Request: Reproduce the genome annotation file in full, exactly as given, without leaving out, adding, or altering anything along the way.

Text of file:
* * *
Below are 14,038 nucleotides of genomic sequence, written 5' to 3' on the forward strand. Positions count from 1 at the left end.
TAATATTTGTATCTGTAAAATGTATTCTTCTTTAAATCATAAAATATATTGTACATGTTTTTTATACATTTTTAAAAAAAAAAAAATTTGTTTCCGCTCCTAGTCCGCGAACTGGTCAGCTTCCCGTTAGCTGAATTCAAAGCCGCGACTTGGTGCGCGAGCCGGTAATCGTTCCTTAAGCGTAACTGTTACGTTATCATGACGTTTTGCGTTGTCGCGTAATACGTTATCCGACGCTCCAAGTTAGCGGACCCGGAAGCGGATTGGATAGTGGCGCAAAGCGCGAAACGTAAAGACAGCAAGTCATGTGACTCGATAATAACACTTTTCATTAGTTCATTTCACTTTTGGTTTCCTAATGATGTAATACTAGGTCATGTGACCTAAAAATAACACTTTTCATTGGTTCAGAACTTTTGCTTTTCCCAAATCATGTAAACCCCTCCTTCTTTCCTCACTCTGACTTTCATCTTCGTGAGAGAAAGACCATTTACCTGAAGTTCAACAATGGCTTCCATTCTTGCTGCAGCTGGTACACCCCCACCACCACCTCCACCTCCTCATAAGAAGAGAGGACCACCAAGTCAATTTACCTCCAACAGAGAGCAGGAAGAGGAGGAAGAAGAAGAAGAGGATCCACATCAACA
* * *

Below are 14,038 nucleotides of genomic sequence, written 5' to 3' on the forward strand. Positions count from 1 at the left end.
TAATATTTGTATCTGTAAAATGTATTCTTCTTTAAATCATAAAATATATTGTACATGTTTTTTATACATTTTTAAAAAAAAAAAAATTTGTTTCCGCTCCTAGTCCGCGAACTGGTCAGCTTCCCGTTAGCTGAATTCAAAGCCGCGACTTGGTGCGCGAGCCGGTAATCGTTCCTTAAGCGTAACTGTTACGTTATCATGACGTTTTGCGTTGTCGCGTAATACGTTATCCGACGCTCCAAGTTAGCGGACCCGGAAGCGGATTGGATAGTGGCGCAAAGCGCGAAACGTAAAGACAGCAAGTCATGTGACTCGATAATAACACTTTTCATTAGTTCATTTCACTTTTGGTTTCCTAATGATGTAATACTAGGTCATGTGACCTAAAAATAACACTTTTCATTGGTTCAGAACTTTTGCTTTTCCCAAATCATGTAAACCCCTCCTTCTTTCCTCACTCTGACTTTCATCTTCGTGAGAGAAAGACCATTTACCTGAAGTTCAACAATGGCTTCCATTCTTGCTGCAGCTGGTACACCCCCACCACCACCTCCACCTCCTCATAAGAAGAGAGGACCACCAAGTCAATTTACCTCCAACAGAGAGCAGGAAGAGGAGGAAGAAGAAGAAGAGGATCCACATCAACA